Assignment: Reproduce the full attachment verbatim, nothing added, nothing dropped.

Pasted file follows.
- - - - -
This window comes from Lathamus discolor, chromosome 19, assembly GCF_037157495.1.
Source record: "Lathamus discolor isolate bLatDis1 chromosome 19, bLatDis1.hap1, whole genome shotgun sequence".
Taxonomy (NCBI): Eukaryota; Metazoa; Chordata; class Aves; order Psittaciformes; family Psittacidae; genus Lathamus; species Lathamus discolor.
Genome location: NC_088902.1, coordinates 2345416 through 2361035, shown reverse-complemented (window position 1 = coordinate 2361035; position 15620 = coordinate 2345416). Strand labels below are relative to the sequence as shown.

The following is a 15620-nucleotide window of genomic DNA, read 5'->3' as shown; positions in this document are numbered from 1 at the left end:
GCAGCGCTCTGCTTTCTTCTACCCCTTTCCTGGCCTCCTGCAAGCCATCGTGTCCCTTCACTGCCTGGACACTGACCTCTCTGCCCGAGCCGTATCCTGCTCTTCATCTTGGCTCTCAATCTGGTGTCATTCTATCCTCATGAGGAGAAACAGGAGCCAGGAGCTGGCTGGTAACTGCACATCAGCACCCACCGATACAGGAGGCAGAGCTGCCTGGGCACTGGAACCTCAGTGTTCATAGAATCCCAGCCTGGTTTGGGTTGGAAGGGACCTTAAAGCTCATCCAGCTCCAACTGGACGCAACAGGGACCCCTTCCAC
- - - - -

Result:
This window comes from Lathamus discolor, chromosome 19, assembly GCF_037157495.1.
Source record: "Lathamus discolor isolate bLatDis1 chromosome 19, bLatDis1.hap1, whole genome shotgun sequence".
Taxonomy (NCBI): Eukaryota; Metazoa; Chordata; class Aves; order Psittaciformes; family Psittacidae; genus Lathamus; species Lathamus discolor.
Genome location: NC_088902.1, coordinates 2345416 through 2361035, shown reverse-complemented (window position 1 = coordinate 2361035; position 15620 = coordinate 2345416). Strand labels below are relative to the sequence as shown.

The following is a 15620-nucleotide window of genomic DNA, read 5'->3' as shown; positions in this document are numbered from 1 at the left end:
GCAGCGCTCTGCTTTCTTCTACCCCTTTCCTGGCCTCCTGCAAGCCATCGTGTCCCTTCACTGCCTGGACACTGACCTCTCTGCCCGAGCCGTATCCTGCTCTTCATCTTGGCTCTCAATCTGGTGTCATTCTATCCTCATGAGGAGAAACAGGAGCCAGGAGCTGGCTGGTAACTGCACATCAGCACCCACCGATACAGGAGGCAGAGCTGCCTGGGCACTGGAACCTCAGTGTTCATAGAATCCCAGCCTGGTTTGGGTTGGAAGGGACCTTAAAGCTCATCCAGCTCCAACTGGACGCAACAGGGACCCCTTCCAC